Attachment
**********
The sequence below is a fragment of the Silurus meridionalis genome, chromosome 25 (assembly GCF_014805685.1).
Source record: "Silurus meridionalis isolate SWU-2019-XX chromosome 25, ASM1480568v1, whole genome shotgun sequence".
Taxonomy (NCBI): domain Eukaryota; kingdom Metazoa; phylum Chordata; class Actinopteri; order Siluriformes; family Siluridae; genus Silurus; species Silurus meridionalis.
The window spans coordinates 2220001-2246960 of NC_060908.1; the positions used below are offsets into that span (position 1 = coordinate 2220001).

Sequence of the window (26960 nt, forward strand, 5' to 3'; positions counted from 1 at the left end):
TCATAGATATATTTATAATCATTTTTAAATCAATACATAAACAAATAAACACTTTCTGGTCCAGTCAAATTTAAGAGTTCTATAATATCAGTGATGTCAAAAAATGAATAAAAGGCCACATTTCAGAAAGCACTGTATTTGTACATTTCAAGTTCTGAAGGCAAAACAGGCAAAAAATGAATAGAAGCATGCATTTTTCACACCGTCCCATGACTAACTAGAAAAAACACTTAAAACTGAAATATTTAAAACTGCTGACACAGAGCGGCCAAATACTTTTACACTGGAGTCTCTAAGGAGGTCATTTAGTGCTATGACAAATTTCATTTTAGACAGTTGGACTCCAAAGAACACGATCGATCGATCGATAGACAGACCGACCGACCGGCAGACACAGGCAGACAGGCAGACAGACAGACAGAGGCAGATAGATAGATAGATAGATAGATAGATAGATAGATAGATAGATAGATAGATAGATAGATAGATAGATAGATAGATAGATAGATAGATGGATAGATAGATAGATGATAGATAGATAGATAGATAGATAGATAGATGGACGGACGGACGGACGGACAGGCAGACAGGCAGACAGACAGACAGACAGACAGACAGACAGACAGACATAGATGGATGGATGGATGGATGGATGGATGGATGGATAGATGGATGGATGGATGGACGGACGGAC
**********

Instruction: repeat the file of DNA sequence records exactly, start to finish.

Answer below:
The sequence below is a fragment of the Silurus meridionalis genome, chromosome 25 (assembly GCF_014805685.1).
Source record: "Silurus meridionalis isolate SWU-2019-XX chromosome 25, ASM1480568v1, whole genome shotgun sequence".
Taxonomy (NCBI): domain Eukaryota; kingdom Metazoa; phylum Chordata; class Actinopteri; order Siluriformes; family Siluridae; genus Silurus; species Silurus meridionalis.
The window spans coordinates 2220001-2246960 of NC_060908.1; the positions used below are offsets into that span (position 1 = coordinate 2220001).

Sequence of the window (26960 nt, forward strand, 5' to 3'; positions counted from 1 at the left end):
TCATAGATATATTTATAATCATTTTTAAATCAATACATAAACAAATAAACACTTTCTGGTCCAGTCAAATTTAAGAGTTCTATAATATCAGTGATGTCAAAAAATGAATAAAAGGCCACATTTCAGAAAGCACTGTATTTGTACATTTCAAGTTCTGAAGGCAAAACAGGCAAAAAATGAATAGAAGCATGCATTTTTCACACCGTCCCATGACTAACTAGAAAAAACACTTAAAACTGAAATATTTAAAACTGCTGACACAGAGCGGCCAAATACTTTTACACTGGAGTCTCTAAGGAGGTCATTTAGTGCTATGACAAATTTCATTTTAGACAGTTGGACTCCAAAGAACACGATCGATCGATCGATAGACAGACCGACCGACCGGCAGACACAGGCAGACAGGCAGACAGACAGACAGAGGCAGATAGATAGATAGATAGATAGATAGATAGATAGATAGATAGATAGATAGATAGATAGATAGATAGATAGATAGATAGATAGATAGATGGATAGATAGATAGATGATAGATAGATAGATAGATAGATAGATAGATGGACGGACGGACGGACGGACAGGCAGACAGGCAGACAGACAGACAGACAGACAGACAGACAGACAGACATAGATGGATGGATGGATGGATGGATGGATGGATGGATAGATGGATGGATGGATGGACGGACGGAC